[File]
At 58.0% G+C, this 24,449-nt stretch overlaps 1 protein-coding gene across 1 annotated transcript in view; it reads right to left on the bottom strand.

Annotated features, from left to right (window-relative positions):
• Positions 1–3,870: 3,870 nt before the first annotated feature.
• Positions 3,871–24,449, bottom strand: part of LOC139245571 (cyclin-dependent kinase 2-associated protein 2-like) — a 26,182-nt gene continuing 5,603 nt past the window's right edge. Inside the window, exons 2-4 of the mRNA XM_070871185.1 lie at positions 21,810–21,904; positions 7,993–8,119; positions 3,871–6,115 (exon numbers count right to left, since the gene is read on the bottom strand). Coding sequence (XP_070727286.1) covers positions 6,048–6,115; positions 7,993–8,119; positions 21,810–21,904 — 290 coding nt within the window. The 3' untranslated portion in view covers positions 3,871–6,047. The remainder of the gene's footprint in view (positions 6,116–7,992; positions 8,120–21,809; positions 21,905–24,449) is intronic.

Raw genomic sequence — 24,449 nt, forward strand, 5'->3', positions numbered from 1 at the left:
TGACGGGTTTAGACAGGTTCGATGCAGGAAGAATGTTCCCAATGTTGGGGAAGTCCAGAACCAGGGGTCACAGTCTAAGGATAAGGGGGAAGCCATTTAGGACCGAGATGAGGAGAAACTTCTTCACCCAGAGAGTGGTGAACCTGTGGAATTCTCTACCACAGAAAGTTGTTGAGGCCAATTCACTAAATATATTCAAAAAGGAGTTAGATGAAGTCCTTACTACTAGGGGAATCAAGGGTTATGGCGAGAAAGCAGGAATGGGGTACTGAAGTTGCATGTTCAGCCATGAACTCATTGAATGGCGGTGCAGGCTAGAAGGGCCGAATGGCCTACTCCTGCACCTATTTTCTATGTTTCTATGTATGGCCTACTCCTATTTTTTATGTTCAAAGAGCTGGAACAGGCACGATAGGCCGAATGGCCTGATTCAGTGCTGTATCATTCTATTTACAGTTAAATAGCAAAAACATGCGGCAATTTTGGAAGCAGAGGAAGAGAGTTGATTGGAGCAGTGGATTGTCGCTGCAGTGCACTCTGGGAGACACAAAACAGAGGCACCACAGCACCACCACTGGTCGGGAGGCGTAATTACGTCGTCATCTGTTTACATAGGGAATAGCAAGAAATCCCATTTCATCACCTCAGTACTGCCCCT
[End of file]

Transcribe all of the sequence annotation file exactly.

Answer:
At 58.0% G+C, this 24,449-nt stretch overlaps 1 protein-coding gene across 1 annotated transcript in view; it reads right to left on the bottom strand.

Annotated features, from left to right (window-relative positions):
• Positions 1–3,870: 3,870 nt before the first annotated feature.
• Positions 3,871–24,449, bottom strand: part of LOC139245571 (cyclin-dependent kinase 2-associated protein 2-like) — a 26,182-nt gene continuing 5,603 nt past the window's right edge. Inside the window, exons 2-4 of the mRNA XM_070871185.1 lie at positions 21,810–21,904; positions 7,993–8,119; positions 3,871–6,115 (exon numbers count right to left, since the gene is read on the bottom strand). Coding sequence (XP_070727286.1) covers positions 6,048–6,115; positions 7,993–8,119; positions 21,810–21,904 — 290 coding nt within the window. The 3' untranslated portion in view covers positions 3,871–6,047. The remainder of the gene's footprint in view (positions 6,116–7,992; positions 8,120–21,809; positions 21,905–24,449) is intronic.

Raw genomic sequence — 24,449 nt, forward strand, 5'->3', positions numbered from 1 at the left:
TGACGGGTTTAGACAGGTTCGATGCAGGAAGAATGTTCCCAATGTTGGGGAAGTCCAGAACCAGGGGTCACAGTCTAAGGATAAGGGGGAAGCCATTTAGGACCGAGATGAGGAGAAACTTCTTCACCCAGAGAGTGGTGAACCTGTGGAATTCTCTACCACAGAAAGTTGTTGAGGCCAATTCACTAAATATATTCAAAAAGGAGTTAGATGAAGTCCTTACTACTAGGGGAATCAAGGGTTATGGCGAGAAAGCAGGAATGGGGTACTGAAGTTGCATGTTCAGCCATGAACTCATTGAATGGCGGTGCAGGCTAGAAGGGCCGAATGGCCTACTCCTGCACCTATTTTCTATGTTTCTATGTATGGCCTACTCCTATTTTTTATGTTCAAAGAGCTGGAACAGGCACGATAGGCCGAATGGCCTGATTCAGTGCTGTATCATTCTATTTACAGTTAAATAGCAAAAACATGCGGCAATTTTGGAAGCAGAGGAAGAGAGTTGATTGGAGCAGTGGATTGTCGCTGCAGTGCACTCTGGGAGACACAAAACAGAGGCACCACAGCACCACCACTGGTCGGGAGGCGTAATTACGTCGTCATCTGTTTACATAGGGAATAGCAAGAAATCCCATTTCATCACCTCAGTACTGCCCCT